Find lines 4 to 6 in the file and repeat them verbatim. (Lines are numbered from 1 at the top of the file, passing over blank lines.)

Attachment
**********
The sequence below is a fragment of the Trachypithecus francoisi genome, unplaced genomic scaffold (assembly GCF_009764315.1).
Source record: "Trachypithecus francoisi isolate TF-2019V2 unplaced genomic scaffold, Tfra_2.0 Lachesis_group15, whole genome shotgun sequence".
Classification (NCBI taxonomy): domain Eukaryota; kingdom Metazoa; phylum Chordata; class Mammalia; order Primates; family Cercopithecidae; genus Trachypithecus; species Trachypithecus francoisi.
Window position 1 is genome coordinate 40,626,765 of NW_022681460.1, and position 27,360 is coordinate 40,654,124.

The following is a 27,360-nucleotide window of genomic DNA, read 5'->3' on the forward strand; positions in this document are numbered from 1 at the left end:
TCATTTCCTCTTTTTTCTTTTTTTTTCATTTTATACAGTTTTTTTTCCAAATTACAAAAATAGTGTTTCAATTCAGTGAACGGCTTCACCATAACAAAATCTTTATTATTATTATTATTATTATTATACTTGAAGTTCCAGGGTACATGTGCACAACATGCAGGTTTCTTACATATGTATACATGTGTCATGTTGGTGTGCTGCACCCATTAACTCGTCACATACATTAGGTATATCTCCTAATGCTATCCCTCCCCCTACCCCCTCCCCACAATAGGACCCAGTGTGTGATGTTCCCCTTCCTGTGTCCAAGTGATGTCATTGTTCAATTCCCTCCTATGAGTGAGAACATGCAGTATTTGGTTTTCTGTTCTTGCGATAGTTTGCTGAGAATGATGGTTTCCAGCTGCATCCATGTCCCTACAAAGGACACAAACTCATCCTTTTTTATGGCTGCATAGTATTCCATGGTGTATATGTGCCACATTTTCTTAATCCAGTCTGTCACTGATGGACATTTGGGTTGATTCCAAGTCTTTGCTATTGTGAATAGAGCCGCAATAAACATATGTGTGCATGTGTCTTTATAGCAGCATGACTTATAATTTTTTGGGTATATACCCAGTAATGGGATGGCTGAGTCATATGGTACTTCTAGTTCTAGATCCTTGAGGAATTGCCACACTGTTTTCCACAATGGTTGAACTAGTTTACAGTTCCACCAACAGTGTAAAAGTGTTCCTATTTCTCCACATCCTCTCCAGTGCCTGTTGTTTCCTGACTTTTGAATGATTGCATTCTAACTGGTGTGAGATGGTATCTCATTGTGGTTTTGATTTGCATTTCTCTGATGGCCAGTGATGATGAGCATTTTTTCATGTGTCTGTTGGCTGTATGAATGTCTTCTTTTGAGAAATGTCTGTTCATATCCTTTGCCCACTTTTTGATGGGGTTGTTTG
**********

Window position 1 is genome coordinate 40,626,765 of NW_022681460.1, and position 27,360 is coordinate 40,654,124.

The following is a 27,360-nucleotide window of genomic DNA, read 5'->3' on the forward strand; positions in this document are numbered from 1 at the left end:
TCATTTCCTCTTTTTTCTTTTTTTTTCATTTTATACAGTTTTTTTTCCAAATTACAAAAATAGTGTTTCAATTCAGTGAACGGCTTCACCATAACAAAATCTTTATTATTATTATTATTATTATTATACTTGAAGTTCCAGGGTACATGTGCACAACATGCAGGTTTCTTACATATGTATACATGTGTCATGTTGGTGTGCTGCACCCATTAACTCGTCACATACATTAGGTATATCTCCTAATGCTATCCCTCCCCCTACCCCCTCCCCACAATAGGACCCAGTGTGTGATGTTCCCCTTCCTGTGTCCAAGTGATGTCATTGTTCAATTCCCTCCTATGAGTGAGAACATGCAGTATTTGGTTTTCTGTTCTTGCGATAGTTTGCTGAGAATGATGGTTTCCAGCTGCATCCATGTCCCTACAAAGGACACAAACTCATCCTTTTTTATGGCTGCATAGTATTCCATGGTGTATATGTGCCACATTTTCTTAATCCAGTCTGTCACTGATGGACATTTGGGTTGATTCCAAGTCTTTGCTATTGTGAATAGAGCCGCAATAAACATATGTGTGCATGTGTCTTTATAGCAGCATGACTTATAATTTTTTGGGTATATACCCAGTAATGGGATGGCTGAGTCATATGGTACTTCTAGTTCTAGATCCTTGAGGAATTGCCACACTGTTTTCCACAATGGTTGAACTAGTTTACAGTTCCACCAACAGTGTAAAAGTGTTCCTATTTCTCCACATCCTCTCCAGTGCCTGTTGTTTCCTGACTTTTGAATGATTGCATTCTAACTGGTGTGAGATGGTATCTCATTGTGGTTTTGATTTGCATTTCTCTGATGGCCAGTGATGATGAGCATTTTTTCATGTGTCTGTTGGCTGTATGAATGTCTTCTTTTGAGAAATGTCTGTTCATATCCTTTGCCCACTTTTTGATGGGGTTGTTTG